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How Do You Get More Umami in Foods?

By December 31, 2019July 15th, 2023Savory Cuisine Corner, Savory Recipes
umami in foods

Adding umami to what you’re eating is easy. You can use ingredients that contain glutamate, or add glutamate as a seasoning (MSG).

Umami is a rich meaty flavor that people find inherently delicious. Also known as savory, it balances other flavors and adds complexity to dishes. This ability is the result of one amino acid, glutamate, which signals umami flavor in the mouth. Foods that contain free-glutamate – glutamate not bound to other amino acids such as in a protein – carry umami flavor.

Adding umami to what you’re eating is easy. You can use ingredients that contain free-glutamate, or add free-glutamate as a seasoning (MSG).

Ingredients that pack a lot of umami punch are aged meats and cheeses. The aging process breaks down proteins, freeing glutamate. So, meats and cheeses that are aged longer will impart more savory flavor than their younger counterparts.

Foods High in Umami

Other foods high in umami include tomatoes, mushrooms, and potatoes. The riper the vegetables are, the more savory they will be. And, leaving the seeds in the tomatoes will boost the umami flavor.

Soy sauce, miso paste, and fish paste/sauce also rank highly in umami. Adding as little as one tablespoon of them will crank up the flavor.

For a more complete list of foods high in umami, explore What Foods Naturally Contain MSG.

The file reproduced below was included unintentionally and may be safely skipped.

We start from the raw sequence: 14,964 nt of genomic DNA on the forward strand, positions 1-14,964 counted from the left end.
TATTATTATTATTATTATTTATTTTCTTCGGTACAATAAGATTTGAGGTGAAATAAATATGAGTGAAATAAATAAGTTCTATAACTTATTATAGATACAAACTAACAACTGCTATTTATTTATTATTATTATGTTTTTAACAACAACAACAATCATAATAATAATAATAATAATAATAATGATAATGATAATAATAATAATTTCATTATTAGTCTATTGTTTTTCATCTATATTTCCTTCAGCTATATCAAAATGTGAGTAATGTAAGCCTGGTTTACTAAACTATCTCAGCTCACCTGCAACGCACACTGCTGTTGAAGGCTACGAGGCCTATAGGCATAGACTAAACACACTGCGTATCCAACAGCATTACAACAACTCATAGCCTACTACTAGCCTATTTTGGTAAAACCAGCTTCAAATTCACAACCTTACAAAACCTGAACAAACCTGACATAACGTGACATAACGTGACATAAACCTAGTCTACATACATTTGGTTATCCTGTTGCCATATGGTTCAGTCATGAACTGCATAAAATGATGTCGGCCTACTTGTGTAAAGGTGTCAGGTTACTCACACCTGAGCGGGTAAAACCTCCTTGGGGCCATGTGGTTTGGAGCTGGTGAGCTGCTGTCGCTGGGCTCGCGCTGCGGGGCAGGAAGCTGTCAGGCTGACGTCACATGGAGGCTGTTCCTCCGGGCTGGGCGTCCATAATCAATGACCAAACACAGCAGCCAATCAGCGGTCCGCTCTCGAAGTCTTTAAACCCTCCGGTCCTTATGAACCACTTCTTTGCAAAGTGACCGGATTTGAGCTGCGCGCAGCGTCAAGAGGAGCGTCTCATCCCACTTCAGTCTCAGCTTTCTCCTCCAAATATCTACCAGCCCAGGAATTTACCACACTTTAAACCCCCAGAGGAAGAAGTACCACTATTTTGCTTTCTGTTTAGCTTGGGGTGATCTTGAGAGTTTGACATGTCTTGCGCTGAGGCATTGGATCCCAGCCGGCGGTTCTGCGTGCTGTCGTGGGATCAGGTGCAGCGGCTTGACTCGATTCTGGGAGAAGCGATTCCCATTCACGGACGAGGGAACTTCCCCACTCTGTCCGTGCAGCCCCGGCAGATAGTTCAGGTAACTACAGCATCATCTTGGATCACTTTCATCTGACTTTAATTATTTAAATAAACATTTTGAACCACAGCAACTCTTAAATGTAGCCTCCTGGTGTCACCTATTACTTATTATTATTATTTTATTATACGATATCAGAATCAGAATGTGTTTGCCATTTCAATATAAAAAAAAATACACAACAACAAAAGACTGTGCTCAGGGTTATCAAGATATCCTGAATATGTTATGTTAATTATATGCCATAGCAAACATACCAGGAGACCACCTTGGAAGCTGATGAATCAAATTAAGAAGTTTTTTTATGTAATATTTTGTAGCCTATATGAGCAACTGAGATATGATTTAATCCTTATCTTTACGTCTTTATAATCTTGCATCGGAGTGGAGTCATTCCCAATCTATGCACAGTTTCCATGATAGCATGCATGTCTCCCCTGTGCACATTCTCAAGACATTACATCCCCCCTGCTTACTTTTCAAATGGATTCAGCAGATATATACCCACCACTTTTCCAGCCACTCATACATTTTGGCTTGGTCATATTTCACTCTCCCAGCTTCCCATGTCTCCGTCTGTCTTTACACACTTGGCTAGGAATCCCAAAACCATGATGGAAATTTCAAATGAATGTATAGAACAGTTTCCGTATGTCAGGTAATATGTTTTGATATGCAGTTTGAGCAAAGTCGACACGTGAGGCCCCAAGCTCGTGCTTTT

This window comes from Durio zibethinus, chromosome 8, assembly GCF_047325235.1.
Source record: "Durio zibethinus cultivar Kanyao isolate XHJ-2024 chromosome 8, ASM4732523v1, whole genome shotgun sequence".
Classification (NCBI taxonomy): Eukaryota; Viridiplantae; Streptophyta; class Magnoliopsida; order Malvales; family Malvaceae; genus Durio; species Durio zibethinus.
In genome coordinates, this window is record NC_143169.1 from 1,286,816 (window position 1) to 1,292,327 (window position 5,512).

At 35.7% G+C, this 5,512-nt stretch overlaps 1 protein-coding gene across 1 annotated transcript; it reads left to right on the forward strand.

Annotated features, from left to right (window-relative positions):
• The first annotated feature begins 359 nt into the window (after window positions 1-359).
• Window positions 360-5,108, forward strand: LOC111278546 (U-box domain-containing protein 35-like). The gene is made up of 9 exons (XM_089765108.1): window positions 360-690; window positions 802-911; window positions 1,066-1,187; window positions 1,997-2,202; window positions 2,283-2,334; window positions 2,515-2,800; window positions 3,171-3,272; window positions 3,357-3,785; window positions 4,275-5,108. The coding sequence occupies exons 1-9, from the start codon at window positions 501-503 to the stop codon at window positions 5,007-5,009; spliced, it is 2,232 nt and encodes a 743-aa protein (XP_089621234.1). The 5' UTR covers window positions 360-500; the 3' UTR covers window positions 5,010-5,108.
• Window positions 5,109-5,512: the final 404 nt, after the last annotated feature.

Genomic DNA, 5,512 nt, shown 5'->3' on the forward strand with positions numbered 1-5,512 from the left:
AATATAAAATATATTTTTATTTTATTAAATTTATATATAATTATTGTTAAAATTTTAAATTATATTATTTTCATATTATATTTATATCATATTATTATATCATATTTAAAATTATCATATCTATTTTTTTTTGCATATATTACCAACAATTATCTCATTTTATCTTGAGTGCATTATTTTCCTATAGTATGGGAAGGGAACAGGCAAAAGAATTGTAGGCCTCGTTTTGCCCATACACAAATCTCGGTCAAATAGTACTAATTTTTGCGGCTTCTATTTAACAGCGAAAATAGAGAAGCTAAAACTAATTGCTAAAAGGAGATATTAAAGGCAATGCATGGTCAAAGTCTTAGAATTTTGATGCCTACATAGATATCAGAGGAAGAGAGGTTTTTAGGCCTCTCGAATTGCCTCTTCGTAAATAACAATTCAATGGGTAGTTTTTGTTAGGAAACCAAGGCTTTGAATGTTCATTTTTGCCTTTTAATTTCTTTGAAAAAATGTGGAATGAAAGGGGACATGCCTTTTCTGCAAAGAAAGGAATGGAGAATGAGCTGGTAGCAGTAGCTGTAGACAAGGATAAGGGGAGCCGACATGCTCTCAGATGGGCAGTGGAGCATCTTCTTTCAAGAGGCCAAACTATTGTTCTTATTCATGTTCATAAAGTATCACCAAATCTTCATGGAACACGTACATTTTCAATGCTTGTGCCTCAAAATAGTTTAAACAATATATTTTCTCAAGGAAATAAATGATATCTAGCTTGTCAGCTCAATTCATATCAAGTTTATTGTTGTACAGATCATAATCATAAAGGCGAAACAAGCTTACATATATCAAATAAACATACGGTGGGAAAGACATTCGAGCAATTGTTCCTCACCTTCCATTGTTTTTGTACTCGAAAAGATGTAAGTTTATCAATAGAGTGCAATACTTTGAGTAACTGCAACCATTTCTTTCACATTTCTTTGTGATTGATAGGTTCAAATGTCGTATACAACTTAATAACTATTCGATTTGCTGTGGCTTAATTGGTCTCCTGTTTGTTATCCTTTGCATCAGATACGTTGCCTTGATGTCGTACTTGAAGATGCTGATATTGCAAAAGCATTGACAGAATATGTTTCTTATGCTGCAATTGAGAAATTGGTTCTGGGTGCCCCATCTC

Another way to boost the umami of a dish is to use MSG seasoning. MSG works best with foods that inherently have some umami flavor, so consider using it when making meat, poultry, fish, seafood, vegetables, soups, or gravies.

About ½ teaspoon of MSG is enough to season a pound of meat or a dish that serves 4 to 6 people. [Chef’s note: You may need less salt in your dish when using MSG. MSG can be used to lower the amount of sodium in a food by up to 40% without making the food taste bland.]

Creating an umami-rich dish can be done by basing the dish around an umami food like the cheese in a grilled cheese sandwich. Or, it can be done by adding a savory ingredient such as cooking green beans with a piece of ham hock.

Savory ingredients can be layered to up the overall umami flavor of a final dish. MSG can also be used to boost the umami flavor of a dish that already contains some umami-providing ingredients.

If you’re ready to get more umami in your food, check out this recipe roundup for umami-abundant dishes perfect to cozy up to in cold weather. Or consider entertaining your holiday guests with these comforting casseroles or savory appetizers and side dishes.


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Wishing a very happy and healthy New Year to all our MSGdish readers!
— the MSGdish Team

Theresa is a dietitian in private practice who specializes in GI disorders and food allergies and intolerances. She is passionate about making nutrition fit within the constraints of the real world. Theresa previously spent years coaching heart patients at Emory University Hospital Midtown through lifestyle changes as well as teaching students at Oregon State University and Georgia State University the basics of nutrition. Read more about her background on the About page. Note: MSGdish bloggers are compensated for their time in writing for MSGdish, but their statements and opinions are their own. They have pledged to blog with integrity, asserting that the trust of their readers and their peers is vitally important to them.

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